May’s announcement managed to unify against her the “seemingly un-unifiable Labour Party, along with a coalition of the likes of Teach First, the University of Oxford  and Kings College, London”, The Sutton Trust has recently produced research warning that grammar schools entrench inequality. Its CEO, Dr. Elliott Major points out that children from less affluent backgrounds would have to be offered lower thresholds to take up a place if May’s claims of social mobility are to be met. At present only 3 per cent of grammar school pupils are entitled to free school meals as against 17 per cent of the national average.

An article in the Observer quotes the reaction of a number of educationalists to May’s announcement. Among them is Melissa Benn, who writes “All the evidence shows that where schools select social segregation  and widening gaps in attainment follow, and it’s ordinary working class people who lose out …  but what May and co. have not yet reckoned on is the fury these plans will arouse among parents across the country…   for whom comprehensive education is working well. They certainly won’t accept the rejection of their own children before they have even left primary school.”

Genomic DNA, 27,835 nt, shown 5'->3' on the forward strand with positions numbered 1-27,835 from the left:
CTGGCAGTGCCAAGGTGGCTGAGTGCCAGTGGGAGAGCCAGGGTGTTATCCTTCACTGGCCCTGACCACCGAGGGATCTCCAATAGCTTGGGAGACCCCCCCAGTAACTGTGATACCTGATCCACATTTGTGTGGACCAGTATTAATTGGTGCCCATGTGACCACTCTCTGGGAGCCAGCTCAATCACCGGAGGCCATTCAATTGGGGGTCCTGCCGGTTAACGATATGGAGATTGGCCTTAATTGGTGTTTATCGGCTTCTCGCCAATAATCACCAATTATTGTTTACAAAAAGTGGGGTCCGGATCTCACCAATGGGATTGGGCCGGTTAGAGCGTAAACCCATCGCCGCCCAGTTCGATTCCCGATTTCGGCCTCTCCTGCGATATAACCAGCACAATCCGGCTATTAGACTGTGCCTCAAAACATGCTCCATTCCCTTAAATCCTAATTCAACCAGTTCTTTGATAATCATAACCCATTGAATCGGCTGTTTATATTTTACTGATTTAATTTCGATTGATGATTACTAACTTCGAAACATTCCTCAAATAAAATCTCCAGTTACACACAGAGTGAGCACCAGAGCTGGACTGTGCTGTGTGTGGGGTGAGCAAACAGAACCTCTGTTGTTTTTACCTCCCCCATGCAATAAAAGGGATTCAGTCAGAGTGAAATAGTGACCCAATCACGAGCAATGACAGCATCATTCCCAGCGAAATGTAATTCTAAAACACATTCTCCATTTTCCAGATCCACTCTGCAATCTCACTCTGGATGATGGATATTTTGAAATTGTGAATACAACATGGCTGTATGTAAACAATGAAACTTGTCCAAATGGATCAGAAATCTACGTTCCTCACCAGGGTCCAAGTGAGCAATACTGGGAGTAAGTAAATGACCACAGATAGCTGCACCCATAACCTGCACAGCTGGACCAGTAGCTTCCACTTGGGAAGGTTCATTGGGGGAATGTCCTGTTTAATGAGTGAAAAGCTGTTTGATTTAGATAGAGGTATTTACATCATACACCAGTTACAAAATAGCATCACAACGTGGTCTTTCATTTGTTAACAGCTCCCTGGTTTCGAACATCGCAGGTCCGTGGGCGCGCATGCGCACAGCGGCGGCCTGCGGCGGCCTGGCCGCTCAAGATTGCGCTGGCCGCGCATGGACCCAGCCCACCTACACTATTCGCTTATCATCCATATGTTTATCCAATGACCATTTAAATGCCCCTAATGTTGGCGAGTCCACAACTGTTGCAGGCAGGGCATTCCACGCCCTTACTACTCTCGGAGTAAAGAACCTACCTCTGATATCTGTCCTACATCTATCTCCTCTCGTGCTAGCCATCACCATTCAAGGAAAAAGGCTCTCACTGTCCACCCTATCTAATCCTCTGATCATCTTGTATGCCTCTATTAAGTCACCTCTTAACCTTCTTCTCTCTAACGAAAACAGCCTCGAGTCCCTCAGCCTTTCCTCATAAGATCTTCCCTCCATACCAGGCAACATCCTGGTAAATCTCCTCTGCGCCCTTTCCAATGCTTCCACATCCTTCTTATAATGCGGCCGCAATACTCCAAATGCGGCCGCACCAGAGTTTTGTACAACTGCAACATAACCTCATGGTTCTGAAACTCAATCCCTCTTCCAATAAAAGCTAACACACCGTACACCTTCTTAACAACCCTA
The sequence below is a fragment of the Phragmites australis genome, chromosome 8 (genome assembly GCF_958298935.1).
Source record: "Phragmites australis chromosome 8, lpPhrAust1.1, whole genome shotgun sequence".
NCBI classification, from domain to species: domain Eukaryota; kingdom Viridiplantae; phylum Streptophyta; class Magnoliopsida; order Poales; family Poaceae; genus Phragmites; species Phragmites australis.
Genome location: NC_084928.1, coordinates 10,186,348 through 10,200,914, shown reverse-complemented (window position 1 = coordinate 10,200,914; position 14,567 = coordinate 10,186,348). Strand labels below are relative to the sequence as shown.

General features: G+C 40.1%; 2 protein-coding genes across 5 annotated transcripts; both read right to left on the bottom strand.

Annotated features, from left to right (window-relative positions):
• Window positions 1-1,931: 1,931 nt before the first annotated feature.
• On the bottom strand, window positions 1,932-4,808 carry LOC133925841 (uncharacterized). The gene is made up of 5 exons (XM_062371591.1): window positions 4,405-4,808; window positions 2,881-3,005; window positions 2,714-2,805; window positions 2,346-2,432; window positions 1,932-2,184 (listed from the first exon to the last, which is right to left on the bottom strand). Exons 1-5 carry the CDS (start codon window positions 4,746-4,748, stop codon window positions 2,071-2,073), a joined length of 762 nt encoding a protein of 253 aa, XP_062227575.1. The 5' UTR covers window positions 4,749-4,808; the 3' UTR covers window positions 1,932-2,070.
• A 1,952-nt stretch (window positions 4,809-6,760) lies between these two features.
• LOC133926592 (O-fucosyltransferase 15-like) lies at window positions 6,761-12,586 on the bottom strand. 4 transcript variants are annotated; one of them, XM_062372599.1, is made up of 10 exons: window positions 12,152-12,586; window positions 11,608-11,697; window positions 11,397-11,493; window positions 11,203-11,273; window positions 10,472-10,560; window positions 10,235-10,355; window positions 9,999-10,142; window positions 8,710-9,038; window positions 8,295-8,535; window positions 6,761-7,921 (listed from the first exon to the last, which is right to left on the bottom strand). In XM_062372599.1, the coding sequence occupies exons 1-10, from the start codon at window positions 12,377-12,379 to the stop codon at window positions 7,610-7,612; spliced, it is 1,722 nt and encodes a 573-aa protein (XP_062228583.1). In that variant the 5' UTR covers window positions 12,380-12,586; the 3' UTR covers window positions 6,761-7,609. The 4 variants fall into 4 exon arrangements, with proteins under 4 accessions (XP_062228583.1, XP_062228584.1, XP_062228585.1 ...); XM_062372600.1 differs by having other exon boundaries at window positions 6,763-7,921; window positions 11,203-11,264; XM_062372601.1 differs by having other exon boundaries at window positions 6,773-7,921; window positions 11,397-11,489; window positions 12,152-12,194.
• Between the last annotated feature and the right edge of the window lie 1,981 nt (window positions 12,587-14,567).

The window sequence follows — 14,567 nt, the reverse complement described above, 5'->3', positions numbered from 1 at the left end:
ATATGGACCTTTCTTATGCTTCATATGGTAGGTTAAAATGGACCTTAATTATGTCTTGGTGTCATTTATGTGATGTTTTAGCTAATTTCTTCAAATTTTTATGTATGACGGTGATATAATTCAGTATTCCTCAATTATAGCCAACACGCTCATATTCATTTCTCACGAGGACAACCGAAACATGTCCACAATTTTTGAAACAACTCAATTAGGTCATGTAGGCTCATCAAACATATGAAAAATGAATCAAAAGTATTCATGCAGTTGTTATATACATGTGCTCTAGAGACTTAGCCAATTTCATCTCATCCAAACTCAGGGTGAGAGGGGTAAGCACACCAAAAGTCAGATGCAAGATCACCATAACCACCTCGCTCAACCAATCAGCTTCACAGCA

RUTH RICHARDSON


HEALTH WATCH: WHAT’S THE SUSTAINABILITY AND TRANSFORMATION PLAN WHEN IT’S AT HOME?

The notion of  “Sustainability and Transformation Plans” (STPs) seems to have been exercising the minds of those within the English NHS a great deal this year. It seems to be presented as a kind of panacea for the problems facing the Health Service – without providing any extra funding.

Draft plans for STPs were submitted in June this year. To the layperson it’s difficult to understand what exactly they will mean for the Health Service on the ground. There’s plenty of talk about “co-ordination” and “working together”- and, perhaps more ominously, of “closing the funding gap”.